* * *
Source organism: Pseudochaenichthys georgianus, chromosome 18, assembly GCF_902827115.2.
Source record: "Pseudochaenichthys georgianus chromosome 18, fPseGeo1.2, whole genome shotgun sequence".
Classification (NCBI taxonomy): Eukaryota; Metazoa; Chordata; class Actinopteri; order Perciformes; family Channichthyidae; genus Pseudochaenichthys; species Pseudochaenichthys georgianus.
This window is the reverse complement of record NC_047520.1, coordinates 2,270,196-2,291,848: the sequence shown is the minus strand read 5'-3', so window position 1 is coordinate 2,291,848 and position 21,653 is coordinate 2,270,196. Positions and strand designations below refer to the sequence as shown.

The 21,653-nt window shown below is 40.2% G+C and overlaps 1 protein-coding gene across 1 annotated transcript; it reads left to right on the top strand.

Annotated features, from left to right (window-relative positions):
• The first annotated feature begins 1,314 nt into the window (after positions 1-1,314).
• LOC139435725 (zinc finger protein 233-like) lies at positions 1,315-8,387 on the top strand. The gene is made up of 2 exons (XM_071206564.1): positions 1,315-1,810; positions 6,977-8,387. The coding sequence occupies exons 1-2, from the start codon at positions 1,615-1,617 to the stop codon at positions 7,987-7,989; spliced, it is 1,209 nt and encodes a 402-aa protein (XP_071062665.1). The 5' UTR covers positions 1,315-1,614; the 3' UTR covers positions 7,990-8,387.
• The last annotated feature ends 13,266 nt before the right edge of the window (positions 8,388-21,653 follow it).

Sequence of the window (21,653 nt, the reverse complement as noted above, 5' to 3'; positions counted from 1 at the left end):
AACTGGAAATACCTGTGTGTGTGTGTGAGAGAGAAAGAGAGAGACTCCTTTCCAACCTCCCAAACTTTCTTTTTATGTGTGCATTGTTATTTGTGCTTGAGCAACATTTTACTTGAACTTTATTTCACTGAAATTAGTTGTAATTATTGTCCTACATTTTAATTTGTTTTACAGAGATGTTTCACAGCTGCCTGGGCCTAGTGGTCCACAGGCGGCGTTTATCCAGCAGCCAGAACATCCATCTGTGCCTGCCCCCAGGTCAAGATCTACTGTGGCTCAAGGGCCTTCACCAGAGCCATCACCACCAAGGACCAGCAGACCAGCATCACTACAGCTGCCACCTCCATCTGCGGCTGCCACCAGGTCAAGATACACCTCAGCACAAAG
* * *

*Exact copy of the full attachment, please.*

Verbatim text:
Source organism: Pseudochaenichthys georgianus, chromosome 18, assembly GCF_902827115.2.
Source record: "Pseudochaenichthys georgianus chromosome 18, fPseGeo1.2, whole genome shotgun sequence".
Classification (NCBI taxonomy): Eukaryota; Metazoa; Chordata; class Actinopteri; order Perciformes; family Channichthyidae; genus Pseudochaenichthys; species Pseudochaenichthys georgianus.
This window is the reverse complement of record NC_047520.1, coordinates 2,270,196-2,291,848: the sequence shown is the minus strand read 5'-3', so window position 1 is coordinate 2,291,848 and position 21,653 is coordinate 2,270,196. Positions and strand designations below refer to the sequence as shown.

The 21,653-nt window shown below is 40.2% G+C and overlaps 1 protein-coding gene across 1 annotated transcript; it reads left to right on the top strand.

Annotated features, from left to right (window-relative positions):
• The first annotated feature begins 1,314 nt into the window (after positions 1-1,314).
• LOC139435725 (zinc finger protein 233-like) lies at positions 1,315-8,387 on the top strand. The gene is made up of 2 exons (XM_071206564.1): positions 1,315-1,810; positions 6,977-8,387. The coding sequence occupies exons 1-2, from the start codon at positions 1,615-1,617 to the stop codon at positions 7,987-7,989; spliced, it is 1,209 nt and encodes a 402-aa protein (XP_071062665.1). The 5' UTR covers positions 1,315-1,614; the 3' UTR covers positions 7,990-8,387.
• The last annotated feature ends 13,266 nt before the right edge of the window (positions 8,388-21,653 follow it).

Sequence of the window (21,653 nt, the reverse complement as noted above, 5' to 3'; positions counted from 1 at the left end):
AACTGGAAATACCTGTGTGTGTGTGTGAGAGAGAAAGAGAGAGACTCCTTTCCAACCTCCCAAACTTTCTTTTTATGTGTGCATTGTTATTTGTGCTTGAGCAACATTTTACTTGAACTTTATTTCACTGAAATTAGTTGTAATTATTGTCCTACATTTTAATTTGTTTTACAGAGATGTTTCACAGCTGCCTGGGCCTAGTGGTCCACAGGCGGCGTTTATCCAGCAGCCAGAACATCCATCTGTGCCTGCCCCCAGGTCAAGATCTACTGTGGCTCAAGGGCCTTCACCAGAGCCATCACCACCAAGGACCAGCAGACCAGCATCACTACAGCTGCCACCTCCATCTGCGGCTGCCACCAGGTCAAGATACACCTCAGCACAAAG